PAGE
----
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Critics react to 'racist' Alabama immigration law

June 13, 2011

Immigrant advocacy groups have already launched official challenges to the immigration laws that were passed in Alabama last week, which have been condemned in many circles for being racist. The law is seen to be the most stringent anti-immigration law to have been passed since Arizona's controversial clampdown last year. It goes as far as to require schools to quiz pupils on their immigration status to find out whether they are legal or not.
Groups lead by the American Civil Liberties Union (ACLU) have already embarked on a campaign to strike the law down before it takes effect on September 1. After that point, one of the items in the law would make it a crime for someone to give an illegal immigrant a ride in a car, while another will make it a crime for landlords to knowingly rent to illegal immigrants.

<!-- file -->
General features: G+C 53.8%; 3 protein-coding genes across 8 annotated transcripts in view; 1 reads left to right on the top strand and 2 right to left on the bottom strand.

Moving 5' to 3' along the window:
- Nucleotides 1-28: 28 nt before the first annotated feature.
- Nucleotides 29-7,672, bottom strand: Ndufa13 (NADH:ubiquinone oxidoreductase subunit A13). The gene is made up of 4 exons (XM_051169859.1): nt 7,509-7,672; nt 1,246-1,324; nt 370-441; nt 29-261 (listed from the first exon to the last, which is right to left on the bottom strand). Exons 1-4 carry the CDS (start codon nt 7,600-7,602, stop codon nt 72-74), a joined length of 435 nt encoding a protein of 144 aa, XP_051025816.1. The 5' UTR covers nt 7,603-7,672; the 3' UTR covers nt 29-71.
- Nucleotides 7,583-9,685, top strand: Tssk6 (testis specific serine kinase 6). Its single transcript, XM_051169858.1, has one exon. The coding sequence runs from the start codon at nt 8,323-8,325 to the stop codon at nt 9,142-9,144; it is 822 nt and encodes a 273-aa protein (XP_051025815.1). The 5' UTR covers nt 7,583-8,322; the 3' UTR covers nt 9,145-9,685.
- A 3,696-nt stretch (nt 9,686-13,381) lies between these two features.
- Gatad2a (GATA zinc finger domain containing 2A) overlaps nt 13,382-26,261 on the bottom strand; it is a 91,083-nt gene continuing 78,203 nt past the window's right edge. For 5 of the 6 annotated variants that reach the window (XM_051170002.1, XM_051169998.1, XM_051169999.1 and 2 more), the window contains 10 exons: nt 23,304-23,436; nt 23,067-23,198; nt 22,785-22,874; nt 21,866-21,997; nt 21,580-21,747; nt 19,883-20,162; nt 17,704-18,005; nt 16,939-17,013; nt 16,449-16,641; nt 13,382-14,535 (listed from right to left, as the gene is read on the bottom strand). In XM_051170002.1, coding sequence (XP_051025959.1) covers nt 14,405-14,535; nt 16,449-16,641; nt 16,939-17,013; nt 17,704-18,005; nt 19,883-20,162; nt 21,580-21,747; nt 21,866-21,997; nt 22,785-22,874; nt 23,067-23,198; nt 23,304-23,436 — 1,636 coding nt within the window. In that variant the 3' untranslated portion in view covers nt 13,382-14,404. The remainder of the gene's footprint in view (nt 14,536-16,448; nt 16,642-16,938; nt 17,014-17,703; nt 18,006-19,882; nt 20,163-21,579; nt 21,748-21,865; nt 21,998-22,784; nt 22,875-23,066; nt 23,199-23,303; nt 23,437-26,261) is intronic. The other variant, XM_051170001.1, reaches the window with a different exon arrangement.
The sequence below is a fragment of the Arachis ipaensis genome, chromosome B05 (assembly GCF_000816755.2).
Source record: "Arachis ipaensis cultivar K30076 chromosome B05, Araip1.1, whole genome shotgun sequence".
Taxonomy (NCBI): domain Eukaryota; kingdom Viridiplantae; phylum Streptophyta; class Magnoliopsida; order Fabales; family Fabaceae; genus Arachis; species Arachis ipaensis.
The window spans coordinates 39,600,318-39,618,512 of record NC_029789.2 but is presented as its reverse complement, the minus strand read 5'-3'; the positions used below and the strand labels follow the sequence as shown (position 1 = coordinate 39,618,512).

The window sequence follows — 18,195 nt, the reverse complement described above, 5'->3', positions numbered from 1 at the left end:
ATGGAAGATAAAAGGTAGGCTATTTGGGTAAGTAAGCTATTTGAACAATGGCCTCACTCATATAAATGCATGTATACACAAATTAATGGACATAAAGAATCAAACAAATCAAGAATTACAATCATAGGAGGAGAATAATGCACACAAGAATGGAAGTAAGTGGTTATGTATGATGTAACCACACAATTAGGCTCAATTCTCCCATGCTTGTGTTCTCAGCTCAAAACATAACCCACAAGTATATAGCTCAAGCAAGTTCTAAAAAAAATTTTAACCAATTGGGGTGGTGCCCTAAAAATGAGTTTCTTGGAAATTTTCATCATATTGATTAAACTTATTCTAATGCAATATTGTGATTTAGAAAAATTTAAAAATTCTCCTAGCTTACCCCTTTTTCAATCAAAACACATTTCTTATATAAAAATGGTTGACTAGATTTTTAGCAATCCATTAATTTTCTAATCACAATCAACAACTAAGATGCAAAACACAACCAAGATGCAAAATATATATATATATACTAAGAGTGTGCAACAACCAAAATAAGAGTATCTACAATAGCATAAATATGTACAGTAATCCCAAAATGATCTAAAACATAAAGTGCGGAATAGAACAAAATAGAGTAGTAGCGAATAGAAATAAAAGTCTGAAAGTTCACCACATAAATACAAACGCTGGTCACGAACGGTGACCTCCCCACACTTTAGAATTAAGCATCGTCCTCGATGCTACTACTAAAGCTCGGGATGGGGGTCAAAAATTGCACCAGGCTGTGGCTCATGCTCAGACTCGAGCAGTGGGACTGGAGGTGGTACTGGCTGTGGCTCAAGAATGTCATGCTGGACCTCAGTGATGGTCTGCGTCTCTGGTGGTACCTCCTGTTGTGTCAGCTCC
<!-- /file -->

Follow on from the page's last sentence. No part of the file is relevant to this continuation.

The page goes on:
While Governor Robert Bentley said he was, "proud of the legislature for working tirelessly to create the strongest immigration bill in the country," as he signed the bill into law last week, there has been vocal and vehement outrage against it from many other circles.

Christina Wang, the director of the ACLU's immigrants' rights project said, "This bill invites discrimination into every aspect of the lives of people in Alabama," and slammed it as being "outrageous and blatantly unconstitutional."